tv At This Hour With Berman and Michaela CNN April 4, 2014 8:00am-9:01am PDT
back in l.a. to complete and fill that void. it could. they could get a comedian that loves being in los angeles. >> maybe a gal. you never know. a nischelle. thank you so much. a microphone and a robot join the hunt for flight 370 as the search goes under water. could they succeed where the satellites, planes and ships have failed? >> it is official, prit vthe pr sector recovered all the jobs lost in the market. >> new details on the soldier that opened fire at fort. hood killing three. those that knew him speaking out. could that shed light on his
motive? hello, there, everyone. i'm john berman. i am michaela pereira. it is 11:00 out east and 8:00 a.m. where you are. >> i am already in trouble. we are four weeks in after malaysia airlines flight 370 disappeared. the search turns in another direction, below the surface. crews have dropped a pinger locator in the water. it is trying to pick up the chirps from the missing jet's flight data recorders. it canic p up sound from two nautical miles away. even if the boxes are 20,000 feet under the water. the technology should detect the pings. >> this, of course, all assuming tho tha tho that those beacons are emitting any signals at all. the batteries could be dead. there is also an underwater robot getting ready to go. it will search the seabed for wreckage if the ping locator
picks up any signals. the crews can only guess where the plane might have hit the water. the equipment could be going in the wrong direction for all we know. searchers taking a shot in the dark and in the deep. >> the best area of highest probability as to where the aircraft might have entered the water is the area where the underwater search will commence. it is on the basis of data that only arrived recently. >> above the is yours fa, 14 aircraft and nine ships have been patrolling the search zone. let's bring in paula newton in perth, australia. we now know the pinger locators are listening under water. i suppose this is giving search searchers a little bit of hope. >> reporter: hope. they are hoping for luck. they say it will take a lot of it to find them. they have a lot of confidence in that equipment.
it is very sensitive. the weather is good. it does make a difference. the terrain, not that difficult. it is not steep. they say it should. if the pingers are there, if the black boxes are there, they will hear them. at the same time, you are talking about 150 miles. that's not bad. they will continue to be scanning this area and if they don't find anything, others. they will add 10-12 days. a good question as to whether or not those pingers will be emitting any kind of a sound. no one can know that in advance. they are going to give it a shot. that is progress in this investigation when all they have been doing is looking on the surface and not finding anything of note. they are hopeful going below the surface will yield some results. >> no one watching this more closely than the families of the people on board flight 370. we are now hearing from the wife of one of the passengers there. how is she holding up? >> reporter: she is extraordinary. so strong. she has two little boys around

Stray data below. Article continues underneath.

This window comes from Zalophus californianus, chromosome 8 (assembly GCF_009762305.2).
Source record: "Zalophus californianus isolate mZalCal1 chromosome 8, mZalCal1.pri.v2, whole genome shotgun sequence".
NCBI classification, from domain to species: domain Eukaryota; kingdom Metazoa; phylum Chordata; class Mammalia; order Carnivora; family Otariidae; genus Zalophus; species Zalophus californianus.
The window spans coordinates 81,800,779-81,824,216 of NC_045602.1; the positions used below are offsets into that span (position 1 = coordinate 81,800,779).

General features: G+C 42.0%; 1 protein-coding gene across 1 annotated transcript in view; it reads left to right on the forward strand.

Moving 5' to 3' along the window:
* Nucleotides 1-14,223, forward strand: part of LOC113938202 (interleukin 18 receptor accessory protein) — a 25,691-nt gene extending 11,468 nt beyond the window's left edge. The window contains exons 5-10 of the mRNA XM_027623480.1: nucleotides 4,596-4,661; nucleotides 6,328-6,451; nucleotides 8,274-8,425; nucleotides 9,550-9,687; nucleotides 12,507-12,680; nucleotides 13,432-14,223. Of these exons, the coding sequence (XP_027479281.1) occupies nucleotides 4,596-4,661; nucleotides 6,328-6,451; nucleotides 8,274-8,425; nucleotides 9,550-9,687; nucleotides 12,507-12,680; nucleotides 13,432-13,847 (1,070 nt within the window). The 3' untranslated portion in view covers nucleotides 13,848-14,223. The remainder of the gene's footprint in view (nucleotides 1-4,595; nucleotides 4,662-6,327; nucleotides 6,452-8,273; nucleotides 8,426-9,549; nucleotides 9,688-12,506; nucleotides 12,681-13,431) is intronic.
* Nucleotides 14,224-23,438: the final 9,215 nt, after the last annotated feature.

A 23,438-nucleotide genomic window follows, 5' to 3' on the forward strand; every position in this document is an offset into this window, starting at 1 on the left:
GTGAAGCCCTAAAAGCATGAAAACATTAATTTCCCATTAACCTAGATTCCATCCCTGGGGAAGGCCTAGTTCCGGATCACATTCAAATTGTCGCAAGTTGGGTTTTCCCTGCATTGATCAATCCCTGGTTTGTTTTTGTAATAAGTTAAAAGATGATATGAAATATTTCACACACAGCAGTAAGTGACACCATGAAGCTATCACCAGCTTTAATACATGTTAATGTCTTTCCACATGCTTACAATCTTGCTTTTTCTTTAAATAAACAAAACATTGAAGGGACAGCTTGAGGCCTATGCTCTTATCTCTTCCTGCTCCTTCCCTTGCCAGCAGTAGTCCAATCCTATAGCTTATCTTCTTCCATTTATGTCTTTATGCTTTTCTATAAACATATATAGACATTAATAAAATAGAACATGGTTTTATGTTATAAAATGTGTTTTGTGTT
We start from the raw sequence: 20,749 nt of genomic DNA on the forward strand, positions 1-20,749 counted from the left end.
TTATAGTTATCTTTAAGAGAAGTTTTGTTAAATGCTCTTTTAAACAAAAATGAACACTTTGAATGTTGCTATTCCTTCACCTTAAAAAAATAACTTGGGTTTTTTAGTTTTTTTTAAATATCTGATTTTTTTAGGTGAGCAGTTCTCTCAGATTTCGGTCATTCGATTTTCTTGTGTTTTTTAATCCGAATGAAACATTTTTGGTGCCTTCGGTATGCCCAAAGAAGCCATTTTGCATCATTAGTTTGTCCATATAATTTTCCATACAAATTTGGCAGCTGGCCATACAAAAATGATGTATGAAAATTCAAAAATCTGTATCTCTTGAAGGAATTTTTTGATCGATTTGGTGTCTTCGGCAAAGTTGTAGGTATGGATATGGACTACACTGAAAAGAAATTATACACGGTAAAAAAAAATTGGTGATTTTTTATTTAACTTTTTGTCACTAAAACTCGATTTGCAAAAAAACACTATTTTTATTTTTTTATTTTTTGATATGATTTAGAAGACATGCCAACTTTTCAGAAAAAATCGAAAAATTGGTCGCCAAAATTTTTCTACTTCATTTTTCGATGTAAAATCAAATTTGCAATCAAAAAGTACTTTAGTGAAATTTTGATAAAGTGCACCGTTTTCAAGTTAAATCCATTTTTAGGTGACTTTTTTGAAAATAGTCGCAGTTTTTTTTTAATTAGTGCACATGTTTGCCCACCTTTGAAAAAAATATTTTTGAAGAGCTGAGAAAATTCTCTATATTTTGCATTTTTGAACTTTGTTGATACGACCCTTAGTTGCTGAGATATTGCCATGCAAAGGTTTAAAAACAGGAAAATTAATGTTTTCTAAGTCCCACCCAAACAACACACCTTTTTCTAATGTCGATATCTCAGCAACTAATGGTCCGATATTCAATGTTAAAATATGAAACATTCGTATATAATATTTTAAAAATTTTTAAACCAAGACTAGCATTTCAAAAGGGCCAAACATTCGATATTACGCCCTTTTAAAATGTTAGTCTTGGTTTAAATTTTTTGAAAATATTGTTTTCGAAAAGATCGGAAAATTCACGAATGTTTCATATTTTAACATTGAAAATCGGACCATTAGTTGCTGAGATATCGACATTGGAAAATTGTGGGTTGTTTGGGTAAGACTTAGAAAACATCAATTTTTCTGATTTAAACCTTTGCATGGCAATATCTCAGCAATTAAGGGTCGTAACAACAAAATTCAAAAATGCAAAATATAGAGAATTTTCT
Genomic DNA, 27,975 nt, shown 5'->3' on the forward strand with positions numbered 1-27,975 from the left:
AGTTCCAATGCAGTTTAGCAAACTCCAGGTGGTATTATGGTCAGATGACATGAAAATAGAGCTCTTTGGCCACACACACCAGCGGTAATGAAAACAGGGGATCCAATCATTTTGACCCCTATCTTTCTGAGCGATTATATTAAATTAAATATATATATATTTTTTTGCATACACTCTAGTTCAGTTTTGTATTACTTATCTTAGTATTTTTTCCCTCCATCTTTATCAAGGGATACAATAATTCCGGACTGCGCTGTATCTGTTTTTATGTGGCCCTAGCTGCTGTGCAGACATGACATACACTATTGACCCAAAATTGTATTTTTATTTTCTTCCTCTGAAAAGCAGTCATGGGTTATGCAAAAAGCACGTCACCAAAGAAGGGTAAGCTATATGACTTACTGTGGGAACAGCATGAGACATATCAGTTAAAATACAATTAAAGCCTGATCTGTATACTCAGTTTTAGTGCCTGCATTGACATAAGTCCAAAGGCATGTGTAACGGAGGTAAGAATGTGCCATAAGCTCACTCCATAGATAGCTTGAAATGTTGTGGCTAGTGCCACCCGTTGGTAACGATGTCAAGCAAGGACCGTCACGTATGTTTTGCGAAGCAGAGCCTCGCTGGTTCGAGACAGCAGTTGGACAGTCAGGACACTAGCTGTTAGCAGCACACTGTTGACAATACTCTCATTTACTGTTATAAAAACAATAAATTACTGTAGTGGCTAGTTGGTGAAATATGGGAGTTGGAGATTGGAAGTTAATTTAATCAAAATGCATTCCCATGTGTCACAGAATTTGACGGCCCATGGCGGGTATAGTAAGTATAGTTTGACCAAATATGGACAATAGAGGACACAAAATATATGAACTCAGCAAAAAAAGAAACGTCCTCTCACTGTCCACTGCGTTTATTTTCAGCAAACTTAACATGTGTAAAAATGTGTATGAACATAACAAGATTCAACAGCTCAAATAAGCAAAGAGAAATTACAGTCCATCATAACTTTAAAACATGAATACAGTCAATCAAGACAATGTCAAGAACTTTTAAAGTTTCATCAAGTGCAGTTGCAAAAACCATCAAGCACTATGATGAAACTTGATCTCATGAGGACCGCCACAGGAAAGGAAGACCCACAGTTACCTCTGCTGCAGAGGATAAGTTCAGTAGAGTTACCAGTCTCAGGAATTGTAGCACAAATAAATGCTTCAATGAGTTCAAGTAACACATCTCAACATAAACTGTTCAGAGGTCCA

her in the house and she is really saying she is trying to keep strong for them. her husband, paul weeks, an engineer on that flight, on the way to mongolia. she is stunned by how close this search has come to her home. she only lives ten minutes from this base. she can hear the search planes taking off in the mornings. she says she is very confident at this point that if there is something there, they will find it. take a listen. >> i have all confidence in the search. if it is there, they will find it but are they in the right place? it is all calculations. it is all guess work. there is science behind it obviously but all they have are some pings to go on. just as a general, normal person or household wife here in perth, i just assumed obviously wrongly, that they always knew where planes were. i thought that just went without thinking about it.
>> so much at stake for her and her family during this search. her questions are just like yours and mine. are they searching in the right place? that's still something that nags her every hour. >> we are going to talk more about that ahead. it is such an important question. paula newton in perth. remarkable to hear the strength of that woman still four weeks into this search. >> even what she said about, we've always assumed that we knew that planes were easily located wherever they were, wherever they travel. i think we all falsely believed that the jobs hit a milestone as the private sector finally recovered all the jobs lost in the 2008 financial crisis according to the new jobs report. it says the u.s. economy added 192,000 jobs last month. no change in the unemployment rate, 6.7%. the job gains came entirely from the private sector as government
jobs were flat. the dow and s&p 500 open at record highs following that report. >> some severe weather to tell you about. you may be experiencing it, cars, trees, and hundreds of homes are no match. rain and hail the size of basebal baseballs slamming cities across the central u.s. causing severe damage. no known fatalities. that severe weather is headed east. the national weather service warns of dangerous thunderstorms and winds extending from the gulf coast up to the ohio valley. >> i have a tragic story to tell you about. two "associated press" journalists were shot in afghanistan. one of them fatally. the women were in their car traveling with a convoy of election workers. an afghan police officer opened fire and then surrendered. he anja need niedrinhaus was killed